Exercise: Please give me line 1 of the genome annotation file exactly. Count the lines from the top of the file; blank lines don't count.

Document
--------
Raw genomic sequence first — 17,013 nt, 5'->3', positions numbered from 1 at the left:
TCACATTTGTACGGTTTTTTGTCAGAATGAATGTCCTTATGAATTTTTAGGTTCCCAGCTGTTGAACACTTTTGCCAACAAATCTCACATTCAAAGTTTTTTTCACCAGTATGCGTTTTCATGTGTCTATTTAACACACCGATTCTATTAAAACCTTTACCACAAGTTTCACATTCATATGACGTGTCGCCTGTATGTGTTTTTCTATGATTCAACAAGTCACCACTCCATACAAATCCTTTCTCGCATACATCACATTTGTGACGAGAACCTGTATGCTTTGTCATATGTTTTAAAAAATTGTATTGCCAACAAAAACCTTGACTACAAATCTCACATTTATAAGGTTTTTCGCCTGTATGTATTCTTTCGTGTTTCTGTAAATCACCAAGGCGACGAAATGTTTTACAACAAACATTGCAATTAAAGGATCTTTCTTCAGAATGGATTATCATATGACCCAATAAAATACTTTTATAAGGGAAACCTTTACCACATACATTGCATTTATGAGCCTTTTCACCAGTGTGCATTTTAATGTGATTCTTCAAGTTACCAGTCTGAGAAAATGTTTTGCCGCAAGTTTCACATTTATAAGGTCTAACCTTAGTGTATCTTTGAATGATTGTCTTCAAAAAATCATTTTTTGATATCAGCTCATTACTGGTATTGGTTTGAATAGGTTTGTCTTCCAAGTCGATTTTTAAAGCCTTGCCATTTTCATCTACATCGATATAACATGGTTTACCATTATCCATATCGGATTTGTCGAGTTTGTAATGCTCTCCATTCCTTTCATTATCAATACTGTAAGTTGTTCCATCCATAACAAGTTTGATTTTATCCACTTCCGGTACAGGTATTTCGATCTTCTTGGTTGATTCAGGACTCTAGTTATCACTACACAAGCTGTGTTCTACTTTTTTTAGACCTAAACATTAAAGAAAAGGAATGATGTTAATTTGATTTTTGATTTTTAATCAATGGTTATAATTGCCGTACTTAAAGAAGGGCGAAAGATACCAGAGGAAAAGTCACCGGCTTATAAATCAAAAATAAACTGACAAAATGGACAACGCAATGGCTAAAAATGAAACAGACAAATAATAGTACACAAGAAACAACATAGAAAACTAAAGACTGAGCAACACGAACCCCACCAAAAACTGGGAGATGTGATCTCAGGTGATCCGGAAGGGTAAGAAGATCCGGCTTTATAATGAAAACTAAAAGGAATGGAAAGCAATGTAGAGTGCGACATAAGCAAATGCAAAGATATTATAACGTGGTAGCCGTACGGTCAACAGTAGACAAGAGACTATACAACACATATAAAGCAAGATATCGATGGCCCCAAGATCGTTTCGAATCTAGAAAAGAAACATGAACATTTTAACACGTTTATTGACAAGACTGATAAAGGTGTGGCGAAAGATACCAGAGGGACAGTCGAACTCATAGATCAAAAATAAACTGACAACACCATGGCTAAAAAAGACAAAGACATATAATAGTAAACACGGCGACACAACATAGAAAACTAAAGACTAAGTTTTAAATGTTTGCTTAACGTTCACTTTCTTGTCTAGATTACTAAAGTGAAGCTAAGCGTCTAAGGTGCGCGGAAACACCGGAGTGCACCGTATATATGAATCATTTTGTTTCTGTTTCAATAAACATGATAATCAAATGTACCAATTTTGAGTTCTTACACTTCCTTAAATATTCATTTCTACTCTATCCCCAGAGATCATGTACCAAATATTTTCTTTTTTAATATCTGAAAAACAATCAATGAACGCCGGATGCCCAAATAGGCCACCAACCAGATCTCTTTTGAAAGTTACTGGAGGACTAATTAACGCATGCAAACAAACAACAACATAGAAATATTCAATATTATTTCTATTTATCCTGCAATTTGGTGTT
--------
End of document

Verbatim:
Raw genomic sequence first — 17,013 nt, 5'->3', positions numbered from 1 at the left: